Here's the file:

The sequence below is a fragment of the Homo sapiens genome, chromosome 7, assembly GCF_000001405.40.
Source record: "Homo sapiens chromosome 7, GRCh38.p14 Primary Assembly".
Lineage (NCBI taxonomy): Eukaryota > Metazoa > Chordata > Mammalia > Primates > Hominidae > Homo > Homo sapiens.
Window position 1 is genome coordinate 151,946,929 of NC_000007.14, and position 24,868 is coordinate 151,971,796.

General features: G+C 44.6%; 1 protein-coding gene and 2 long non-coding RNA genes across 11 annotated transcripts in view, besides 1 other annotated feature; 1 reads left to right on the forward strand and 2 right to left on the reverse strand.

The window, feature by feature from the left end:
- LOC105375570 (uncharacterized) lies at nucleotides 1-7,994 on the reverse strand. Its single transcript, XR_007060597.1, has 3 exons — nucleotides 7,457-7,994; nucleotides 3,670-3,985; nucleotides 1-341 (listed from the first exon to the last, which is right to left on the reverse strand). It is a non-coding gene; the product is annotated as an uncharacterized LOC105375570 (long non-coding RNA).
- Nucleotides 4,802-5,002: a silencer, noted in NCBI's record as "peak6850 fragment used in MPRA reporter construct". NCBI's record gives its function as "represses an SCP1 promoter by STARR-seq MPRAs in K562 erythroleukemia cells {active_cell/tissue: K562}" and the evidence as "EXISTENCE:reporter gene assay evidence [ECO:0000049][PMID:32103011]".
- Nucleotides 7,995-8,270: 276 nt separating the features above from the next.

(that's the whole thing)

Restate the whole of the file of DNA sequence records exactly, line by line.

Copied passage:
The sequence below is a fragment of the Homo sapiens genome, chromosome 7, assembly GCF_000001405.40.
Source record: "Homo sapiens chromosome 7, GRCh38.p14 Primary Assembly".
Lineage (NCBI taxonomy): Eukaryota > Metazoa > Chordata > Mammalia > Primates > Hominidae > Homo > Homo sapiens.
Window position 1 is genome coordinate 151,946,929 of NC_000007.14, and position 24,868 is coordinate 151,971,796.

General features: G+C 44.6%; 1 protein-coding gene and 2 long non-coding RNA genes across 11 annotated transcripts in view, besides 1 other annotated feature; 1 reads left to right on the forward strand and 2 right to left on the reverse strand.

The window, feature by feature from the left end:
- LOC105375570 (uncharacterized) lies at nucleotides 1-7,994 on the reverse strand. Its single transcript, XR_007060597.1, has 3 exons — nucleotides 7,457-7,994; nucleotides 3,670-3,985; nucleotides 1-341 (listed from the first exon to the last, which is right to left on the reverse strand). It is a non-coding gene; the product is annotated as an uncharacterized LOC105375570 (long non-coding RNA).
- Nucleotides 4,802-5,002: a silencer, noted in NCBI's record as "peak6850 fragment used in MPRA reporter construct". NCBI's record gives its function as "represses an SCP1 promoter by STARR-seq MPRAs in K562 erythroleukemia cells {active_cell/tissue: K562}" and the evidence as "EXISTENCE:reporter gene assay evidence [ECO:0000049][PMID:32103011]".
- Nucleotides 7,995-8,270: 276 nt separating the features above from the next.